Friday, Sept. 5


Animal control changes bring
good problems    
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[SEPT. 5, 2003]  Logan County Animal Control is facing an overpopulation of cats and dogs at the facility, according to Patrick O'Neill, chairman of the county's animal control committee. He said this is not a complaint or something they see as bad. It is actually a reflection of a good thing, and it is simply an unanticipated temporary problem that they don't really mind having.

The overpopulation stems from word getting out that they are doing a good job. The number of stray pickups has not really increased. However, there has been an increase in pets that people don't want anymore being dropped off at the shelter until good homes can be found. Last month 80 animals were housed and 60 adopted. Last week the shelter had 97 animals and 60 pickup calls. The facility has become an adoption agency by default.

The Agriculture Department is not too happy with the overcrowding. If the animals don't find homes, it will be necessary to start putting them to sleep. This is a practice that is always avoided if at all possible.

The fees for adoption are nominal and just to help offset costs. The fee is only $60 for a male and $65 for a female dog and $35 for a female and $40 for a male cat. This low fee includes shots and spaying or neutering.

While finances were in the black in July, O'Neill says he expects that to turn around. An August balance is not yet known. The shelter has initiated some relationships with businesses that are contributing food and other pet care items and are assisting in other ways.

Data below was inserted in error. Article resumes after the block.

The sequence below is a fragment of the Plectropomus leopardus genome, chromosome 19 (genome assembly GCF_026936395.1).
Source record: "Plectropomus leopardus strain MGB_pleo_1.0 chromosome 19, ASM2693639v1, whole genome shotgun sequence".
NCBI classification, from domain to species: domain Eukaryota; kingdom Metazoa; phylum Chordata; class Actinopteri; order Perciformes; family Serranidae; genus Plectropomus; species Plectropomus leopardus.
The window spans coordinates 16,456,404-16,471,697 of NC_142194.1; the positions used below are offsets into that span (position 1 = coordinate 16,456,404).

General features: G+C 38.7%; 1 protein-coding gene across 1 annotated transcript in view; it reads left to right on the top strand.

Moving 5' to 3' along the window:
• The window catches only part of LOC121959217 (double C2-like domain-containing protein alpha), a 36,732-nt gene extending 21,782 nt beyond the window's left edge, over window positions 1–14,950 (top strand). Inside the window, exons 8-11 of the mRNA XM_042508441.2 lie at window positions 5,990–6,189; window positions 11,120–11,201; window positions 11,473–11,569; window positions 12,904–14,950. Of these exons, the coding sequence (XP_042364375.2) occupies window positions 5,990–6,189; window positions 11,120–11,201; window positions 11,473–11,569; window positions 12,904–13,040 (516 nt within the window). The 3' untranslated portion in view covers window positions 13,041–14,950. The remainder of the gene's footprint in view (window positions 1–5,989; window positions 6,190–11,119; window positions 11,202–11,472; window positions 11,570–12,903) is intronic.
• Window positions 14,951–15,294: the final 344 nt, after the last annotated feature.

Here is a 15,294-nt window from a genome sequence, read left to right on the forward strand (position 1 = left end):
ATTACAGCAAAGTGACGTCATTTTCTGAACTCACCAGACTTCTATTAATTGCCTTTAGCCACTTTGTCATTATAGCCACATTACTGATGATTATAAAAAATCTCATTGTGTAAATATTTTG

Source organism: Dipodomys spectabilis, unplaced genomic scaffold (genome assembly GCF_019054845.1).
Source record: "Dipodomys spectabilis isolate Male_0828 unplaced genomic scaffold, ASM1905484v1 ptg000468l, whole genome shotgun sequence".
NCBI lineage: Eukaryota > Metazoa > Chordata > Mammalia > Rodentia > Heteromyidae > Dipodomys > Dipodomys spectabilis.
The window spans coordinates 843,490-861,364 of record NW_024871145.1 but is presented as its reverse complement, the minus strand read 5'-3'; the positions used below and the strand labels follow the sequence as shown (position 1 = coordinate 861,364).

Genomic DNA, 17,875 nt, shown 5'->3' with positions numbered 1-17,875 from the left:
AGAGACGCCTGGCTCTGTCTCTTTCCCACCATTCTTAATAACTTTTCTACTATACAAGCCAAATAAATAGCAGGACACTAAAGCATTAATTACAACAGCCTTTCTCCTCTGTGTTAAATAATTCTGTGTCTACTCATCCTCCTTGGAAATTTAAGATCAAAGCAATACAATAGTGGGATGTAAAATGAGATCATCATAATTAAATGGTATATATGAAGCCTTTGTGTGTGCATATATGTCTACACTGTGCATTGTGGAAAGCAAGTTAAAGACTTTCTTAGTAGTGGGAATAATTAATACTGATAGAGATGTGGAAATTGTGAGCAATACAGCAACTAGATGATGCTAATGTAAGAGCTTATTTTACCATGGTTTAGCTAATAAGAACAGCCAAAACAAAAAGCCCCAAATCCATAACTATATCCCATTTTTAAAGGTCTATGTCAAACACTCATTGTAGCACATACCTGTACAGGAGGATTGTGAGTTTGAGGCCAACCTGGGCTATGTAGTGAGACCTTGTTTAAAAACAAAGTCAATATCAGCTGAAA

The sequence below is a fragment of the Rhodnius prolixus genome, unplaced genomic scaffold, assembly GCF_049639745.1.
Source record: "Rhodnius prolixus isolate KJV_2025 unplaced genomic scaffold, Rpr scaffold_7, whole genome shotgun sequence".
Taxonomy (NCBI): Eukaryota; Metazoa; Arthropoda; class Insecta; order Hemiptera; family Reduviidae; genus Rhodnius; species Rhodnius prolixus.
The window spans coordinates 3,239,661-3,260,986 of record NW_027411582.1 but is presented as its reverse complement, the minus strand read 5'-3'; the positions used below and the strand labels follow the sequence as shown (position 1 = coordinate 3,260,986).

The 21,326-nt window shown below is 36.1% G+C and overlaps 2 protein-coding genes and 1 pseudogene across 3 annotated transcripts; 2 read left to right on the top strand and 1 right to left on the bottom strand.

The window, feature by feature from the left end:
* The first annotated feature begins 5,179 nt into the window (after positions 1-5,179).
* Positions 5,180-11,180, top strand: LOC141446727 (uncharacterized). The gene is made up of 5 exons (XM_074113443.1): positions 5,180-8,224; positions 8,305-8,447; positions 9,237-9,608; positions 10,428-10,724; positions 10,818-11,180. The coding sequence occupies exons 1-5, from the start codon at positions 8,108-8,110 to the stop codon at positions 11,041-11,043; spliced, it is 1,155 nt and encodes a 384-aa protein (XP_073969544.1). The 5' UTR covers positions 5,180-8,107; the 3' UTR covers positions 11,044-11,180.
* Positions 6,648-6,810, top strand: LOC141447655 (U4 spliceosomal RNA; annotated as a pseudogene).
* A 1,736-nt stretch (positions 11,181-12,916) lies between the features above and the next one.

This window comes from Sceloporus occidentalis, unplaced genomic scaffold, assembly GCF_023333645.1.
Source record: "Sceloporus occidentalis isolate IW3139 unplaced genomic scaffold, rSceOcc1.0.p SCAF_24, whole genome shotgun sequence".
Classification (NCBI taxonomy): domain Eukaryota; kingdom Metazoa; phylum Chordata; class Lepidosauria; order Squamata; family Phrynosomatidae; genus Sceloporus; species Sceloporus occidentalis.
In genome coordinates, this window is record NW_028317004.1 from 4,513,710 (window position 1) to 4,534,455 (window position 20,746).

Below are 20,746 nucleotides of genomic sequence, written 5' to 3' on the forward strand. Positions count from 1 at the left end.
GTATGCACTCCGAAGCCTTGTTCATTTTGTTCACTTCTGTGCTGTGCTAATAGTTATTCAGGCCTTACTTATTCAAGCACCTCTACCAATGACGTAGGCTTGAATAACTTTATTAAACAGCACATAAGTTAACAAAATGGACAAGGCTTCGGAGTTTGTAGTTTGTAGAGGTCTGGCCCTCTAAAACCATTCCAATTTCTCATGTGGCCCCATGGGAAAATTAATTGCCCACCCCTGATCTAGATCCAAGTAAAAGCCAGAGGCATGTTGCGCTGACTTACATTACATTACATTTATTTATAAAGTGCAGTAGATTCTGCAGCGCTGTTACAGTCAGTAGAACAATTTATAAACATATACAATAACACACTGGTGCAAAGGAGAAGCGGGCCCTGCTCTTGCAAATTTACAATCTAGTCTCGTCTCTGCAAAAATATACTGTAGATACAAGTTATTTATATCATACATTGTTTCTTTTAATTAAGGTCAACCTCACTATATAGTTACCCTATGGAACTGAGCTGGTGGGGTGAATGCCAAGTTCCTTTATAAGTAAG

Four local businesses donate pet food regularly: Big R, Kroger, Lincoln IGA and Wal-Mart. Wal-Mart also provides damaged container goods as available, including litter and treats.

Currently Atlanta is not contributing financially. Animal control personnel will not be making calls within the Atlanta city limits until the city decides to renew its contract.

"Plans are in place that will relieve the current difficulties," O'Neill assures. He just wanted to bring everybody up to date.


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Two fund-raisers are in process. Proceeds will help offset adoption and sheltering costs. There will be a cook-out this Saturday, Sept. 6, from 11 a.m. to 3 p.m. at Kroger.

Aluminum cans are also being collected at the facility. You can just drop cans off there.

O'Neill said that the experiment of having the shelter open so people could come see the animals on Saturdays was successful. However, the shelter is temporarily discontinuing that practice because of the increased workload to care for the large population at present. No date is set, but they will open on Saturdays again in the future.

O'Neill took the assignment of overseeing the facility at the beginning of the year. He came up with a three-phase plan to reorganize how things get done there. He said the plan is just entering phase three, and they have been very successful to date.

In phase three they will be taking animals out to schools, nursing homes and other places. They have done some of this already and it has been effective. They will work at public awareness and education about the importance of population control through spaying and neutering, particularly for outdoor pets.

Open hours at Logan County Animal Control are Monday-Friday, 8:30 a.m. to 4:30 p.m., and they are open through the lunch hour. If you are considering an adoption but can't make those hours, you can make a special appointment by calling the Logan County Animal Control at 735-3232. They're located in the blue building that sits back off the street at 1517 N. Kickapoo.

Warden Vickie Loafman welcomes you to come out and look for your next pet.

[Jan Youngquist]

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